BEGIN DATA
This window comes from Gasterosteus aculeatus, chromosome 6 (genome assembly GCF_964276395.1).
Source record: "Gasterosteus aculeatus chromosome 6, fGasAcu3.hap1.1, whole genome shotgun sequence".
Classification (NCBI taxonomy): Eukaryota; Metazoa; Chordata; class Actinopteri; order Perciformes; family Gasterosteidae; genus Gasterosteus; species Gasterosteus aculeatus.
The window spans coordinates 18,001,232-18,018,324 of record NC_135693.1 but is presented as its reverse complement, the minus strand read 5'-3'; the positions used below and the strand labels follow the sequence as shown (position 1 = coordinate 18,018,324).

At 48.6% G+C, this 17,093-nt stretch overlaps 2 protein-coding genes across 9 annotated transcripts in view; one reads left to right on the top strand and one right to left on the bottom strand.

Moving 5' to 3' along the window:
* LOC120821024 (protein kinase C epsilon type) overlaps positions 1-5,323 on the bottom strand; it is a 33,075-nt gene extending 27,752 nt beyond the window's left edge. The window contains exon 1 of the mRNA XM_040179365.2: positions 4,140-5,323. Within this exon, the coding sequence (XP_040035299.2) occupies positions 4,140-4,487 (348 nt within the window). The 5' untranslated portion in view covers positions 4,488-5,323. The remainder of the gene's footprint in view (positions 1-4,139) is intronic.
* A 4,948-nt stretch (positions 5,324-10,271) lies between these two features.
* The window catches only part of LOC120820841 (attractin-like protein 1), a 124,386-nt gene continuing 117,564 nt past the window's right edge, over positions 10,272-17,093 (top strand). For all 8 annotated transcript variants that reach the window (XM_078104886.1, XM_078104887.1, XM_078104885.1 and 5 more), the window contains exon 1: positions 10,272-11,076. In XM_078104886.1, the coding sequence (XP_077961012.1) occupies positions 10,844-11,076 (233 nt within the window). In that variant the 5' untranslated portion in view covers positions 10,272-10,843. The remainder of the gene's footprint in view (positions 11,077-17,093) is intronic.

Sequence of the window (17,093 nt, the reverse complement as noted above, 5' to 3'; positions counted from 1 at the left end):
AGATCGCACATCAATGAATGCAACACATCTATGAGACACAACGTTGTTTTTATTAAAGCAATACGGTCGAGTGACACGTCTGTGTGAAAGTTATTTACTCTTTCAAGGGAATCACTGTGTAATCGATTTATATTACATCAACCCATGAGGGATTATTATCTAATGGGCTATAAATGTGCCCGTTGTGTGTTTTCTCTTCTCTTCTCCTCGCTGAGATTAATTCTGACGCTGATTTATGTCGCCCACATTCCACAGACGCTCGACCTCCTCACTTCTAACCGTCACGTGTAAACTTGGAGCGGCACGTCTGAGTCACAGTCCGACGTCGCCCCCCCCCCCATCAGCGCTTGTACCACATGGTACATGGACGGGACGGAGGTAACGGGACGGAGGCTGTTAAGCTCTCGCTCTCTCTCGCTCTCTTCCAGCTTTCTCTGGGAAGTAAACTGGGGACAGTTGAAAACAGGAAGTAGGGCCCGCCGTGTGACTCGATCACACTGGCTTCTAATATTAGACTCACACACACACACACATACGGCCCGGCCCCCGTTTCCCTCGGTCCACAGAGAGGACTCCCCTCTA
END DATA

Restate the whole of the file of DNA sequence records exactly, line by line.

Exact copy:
This window comes from Gasterosteus aculeatus, chromosome 6 (genome assembly GCF_964276395.1).
Source record: "Gasterosteus aculeatus chromosome 6, fGasAcu3.hap1.1, whole genome shotgun sequence".
Classification (NCBI taxonomy): Eukaryota; Metazoa; Chordata; class Actinopteri; order Perciformes; family Gasterosteidae; genus Gasterosteus; species Gasterosteus aculeatus.
The window spans coordinates 18,001,232-18,018,324 of record NC_135693.1 but is presented as its reverse complement, the minus strand read 5'-3'; the positions used below and the strand labels follow the sequence as shown (position 1 = coordinate 18,018,324).

At 48.6% G+C, this 17,093-nt stretch overlaps 2 protein-coding genes across 9 annotated transcripts in view; one reads left to right on the top strand and one right to left on the bottom strand.

Moving 5' to 3' along the window:
* LOC120821024 (protein kinase C epsilon type) overlaps positions 1-5,323 on the bottom strand; it is a 33,075-nt gene extending 27,752 nt beyond the window's left edge. The window contains exon 1 of the mRNA XM_040179365.2: positions 4,140-5,323. Within this exon, the coding sequence (XP_040035299.2) occupies positions 4,140-4,487 (348 nt within the window). The 5' untranslated portion in view covers positions 4,488-5,323. The remainder of the gene's footprint in view (positions 1-4,139) is intronic.
* A 4,948-nt stretch (positions 5,324-10,271) lies between these two features.
* The window catches only part of LOC120820841 (attractin-like protein 1), a 124,386-nt gene continuing 117,564 nt past the window's right edge, over positions 10,272-17,093 (top strand). For all 8 annotated transcript variants that reach the window (XM_078104886.1, XM_078104887.1, XM_078104885.1 and 5 more), the window contains exon 1: positions 10,272-11,076. In XM_078104886.1, the coding sequence (XP_077961012.1) occupies positions 10,844-11,076 (233 nt within the window). In that variant the 5' untranslated portion in view covers positions 10,272-10,843. The remainder of the gene's footprint in view (positions 11,077-17,093) is intronic.

Sequence of the window (17,093 nt, the reverse complement as noted above, 5' to 3'; positions counted from 1 at the left end):
AGATCGCACATCAATGAATGCAACACATCTATGAGACACAACGTTGTTTTTATTAAAGCAATACGGTCGAGTGACACGTCTGTGTGAAAGTTATTTACTCTTTCAAGGGAATCACTGTGTAATCGATTTATATTACATCAACCCATGAGGGATTATTATCTAATGGGCTATAAATGTGCCCGTTGTGTGTTTTCTCTTCTCTTCTCCTCGCTGAGATTAATTCTGACGCTGATTTATGTCGCCCACATTCCACAGACGCTCGACCTCCTCACTTCTAACCGTCACGTGTAAACTTGGAGCGGCACGTCTGAGTCACAGTCCGACGTCGCCCCCCCCCCCATCAGCGCTTGTACCACATGGTACATGGACGGGACGGAGGTAACGGGACGGAGGCTGTTAAGCTCTCGCTCTCTCTCGCTCTCTTCCAGCTTTCTCTGGGAAGTAAACTGGGGACAGTTGAAAACAGGAAGTAGGGCCCGCCGTGTGACTCGATCACACTGGCTTCTAATATTAGACTCACACACACACACACATACGGCCCGGCCCCCGTTTCCCTCGGTCCACAGAGAGGACTCCCCTCTA